All Australians can contribute to maintaining Australia’s biosecurity status. There is an increasing notion that biosecurity is a shared responsibility between government, industry and the community, as suggested in the Beale review, 2008. Australians from all walks of life can contribute to maintain Australia’s biosecurity status by:
- complying with best biosecurity practice (for example, not taking fresh produce into pest-free areas and controlling pests in backyard fruit trees); and
- helping address biosecurity issues (for example, reporting suspected exotic pests, weeds or diseases or becoming volunteer pest monitors).
In order to get community members on-board it is important to engage them effectively. The Engaging in Biosecurity project (May 2008 – February 2012) investigated how the community could be best engaged to address biosecurity issues; it developed a proposed National Plant Biosecurity Engagement Framework, as well as, a number of other products that could contribute and create more effective community engagement with biosecurity issues.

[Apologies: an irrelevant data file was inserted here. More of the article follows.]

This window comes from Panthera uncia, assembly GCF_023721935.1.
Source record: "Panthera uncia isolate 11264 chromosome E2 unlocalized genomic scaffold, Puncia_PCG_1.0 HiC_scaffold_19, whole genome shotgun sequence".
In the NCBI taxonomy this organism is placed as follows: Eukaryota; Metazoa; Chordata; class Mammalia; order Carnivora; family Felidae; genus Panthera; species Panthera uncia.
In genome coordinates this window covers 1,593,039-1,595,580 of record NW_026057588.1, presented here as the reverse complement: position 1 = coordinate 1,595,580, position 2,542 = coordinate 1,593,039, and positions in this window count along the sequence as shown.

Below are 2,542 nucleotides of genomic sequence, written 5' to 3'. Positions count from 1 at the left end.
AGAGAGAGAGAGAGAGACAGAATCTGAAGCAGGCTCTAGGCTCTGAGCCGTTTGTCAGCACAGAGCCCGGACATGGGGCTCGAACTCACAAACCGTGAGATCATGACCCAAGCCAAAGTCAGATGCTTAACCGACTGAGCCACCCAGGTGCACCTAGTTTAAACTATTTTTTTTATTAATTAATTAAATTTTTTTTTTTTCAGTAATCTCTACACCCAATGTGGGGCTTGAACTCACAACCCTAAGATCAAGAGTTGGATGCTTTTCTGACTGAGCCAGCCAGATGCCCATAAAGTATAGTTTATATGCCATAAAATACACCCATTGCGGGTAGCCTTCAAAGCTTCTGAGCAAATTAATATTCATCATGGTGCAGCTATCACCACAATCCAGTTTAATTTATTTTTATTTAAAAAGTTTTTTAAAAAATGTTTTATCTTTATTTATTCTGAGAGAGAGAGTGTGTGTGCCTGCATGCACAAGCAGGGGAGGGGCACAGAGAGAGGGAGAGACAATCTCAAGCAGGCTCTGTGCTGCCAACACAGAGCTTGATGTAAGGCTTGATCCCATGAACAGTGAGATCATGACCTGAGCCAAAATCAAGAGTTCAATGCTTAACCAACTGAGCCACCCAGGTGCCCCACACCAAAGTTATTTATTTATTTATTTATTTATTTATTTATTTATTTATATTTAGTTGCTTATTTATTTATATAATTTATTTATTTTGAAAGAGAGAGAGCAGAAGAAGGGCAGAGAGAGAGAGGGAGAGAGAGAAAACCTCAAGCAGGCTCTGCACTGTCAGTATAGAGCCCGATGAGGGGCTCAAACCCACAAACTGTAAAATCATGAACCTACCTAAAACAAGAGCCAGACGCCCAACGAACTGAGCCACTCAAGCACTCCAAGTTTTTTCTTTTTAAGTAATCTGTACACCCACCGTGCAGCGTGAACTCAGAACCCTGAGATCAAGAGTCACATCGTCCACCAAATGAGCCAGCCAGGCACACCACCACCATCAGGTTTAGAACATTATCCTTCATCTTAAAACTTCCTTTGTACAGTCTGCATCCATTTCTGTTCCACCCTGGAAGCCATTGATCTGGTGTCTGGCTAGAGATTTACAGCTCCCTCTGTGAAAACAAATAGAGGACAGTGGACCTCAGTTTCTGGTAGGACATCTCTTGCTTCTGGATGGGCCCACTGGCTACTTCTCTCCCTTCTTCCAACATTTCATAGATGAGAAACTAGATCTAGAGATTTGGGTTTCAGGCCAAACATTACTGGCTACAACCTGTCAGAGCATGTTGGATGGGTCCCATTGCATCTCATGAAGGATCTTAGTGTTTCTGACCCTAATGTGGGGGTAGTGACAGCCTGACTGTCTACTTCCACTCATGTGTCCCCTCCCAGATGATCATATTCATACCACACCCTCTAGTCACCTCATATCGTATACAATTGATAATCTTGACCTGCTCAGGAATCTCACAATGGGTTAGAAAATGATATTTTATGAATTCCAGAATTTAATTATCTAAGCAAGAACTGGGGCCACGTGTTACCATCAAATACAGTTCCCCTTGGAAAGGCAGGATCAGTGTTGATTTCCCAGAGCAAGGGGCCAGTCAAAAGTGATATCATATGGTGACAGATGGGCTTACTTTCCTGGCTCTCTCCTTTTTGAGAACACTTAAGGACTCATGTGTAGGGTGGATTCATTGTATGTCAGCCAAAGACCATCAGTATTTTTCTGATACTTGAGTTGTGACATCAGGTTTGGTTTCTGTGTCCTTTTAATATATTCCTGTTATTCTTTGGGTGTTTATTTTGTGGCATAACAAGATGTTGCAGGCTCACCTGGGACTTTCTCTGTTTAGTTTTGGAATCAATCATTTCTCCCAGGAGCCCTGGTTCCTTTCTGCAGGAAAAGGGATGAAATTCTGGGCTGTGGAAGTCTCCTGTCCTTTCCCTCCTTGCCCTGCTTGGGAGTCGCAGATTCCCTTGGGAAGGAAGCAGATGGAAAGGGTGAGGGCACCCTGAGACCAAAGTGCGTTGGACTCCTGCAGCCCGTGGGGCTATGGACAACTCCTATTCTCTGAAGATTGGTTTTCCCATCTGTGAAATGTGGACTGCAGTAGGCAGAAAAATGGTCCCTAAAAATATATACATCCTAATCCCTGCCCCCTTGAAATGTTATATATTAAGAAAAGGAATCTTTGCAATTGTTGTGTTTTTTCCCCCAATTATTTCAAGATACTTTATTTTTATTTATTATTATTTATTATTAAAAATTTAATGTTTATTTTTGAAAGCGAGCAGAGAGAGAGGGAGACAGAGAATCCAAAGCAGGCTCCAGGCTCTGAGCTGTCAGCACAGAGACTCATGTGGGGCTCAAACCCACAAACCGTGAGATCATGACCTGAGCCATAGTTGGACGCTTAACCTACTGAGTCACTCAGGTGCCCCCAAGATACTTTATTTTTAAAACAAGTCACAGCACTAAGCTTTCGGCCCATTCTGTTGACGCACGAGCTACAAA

- A basis for a national action plan for biosecurity engagement (‘big picture’ focus)
- Best recommended practices (regional and local focus)
- Tools and mechanisms
- Involving volunteers in biosecurity programs (an information sheet)
- Communicating biosecurity messages in print (an information sheet)
- A biosecurity engagement checklist for policy-makers and senior staff in government and industry (2011)
- A checklist for investing in biosecurity engagement programs
- A checklist for biosecurity engagement practitioners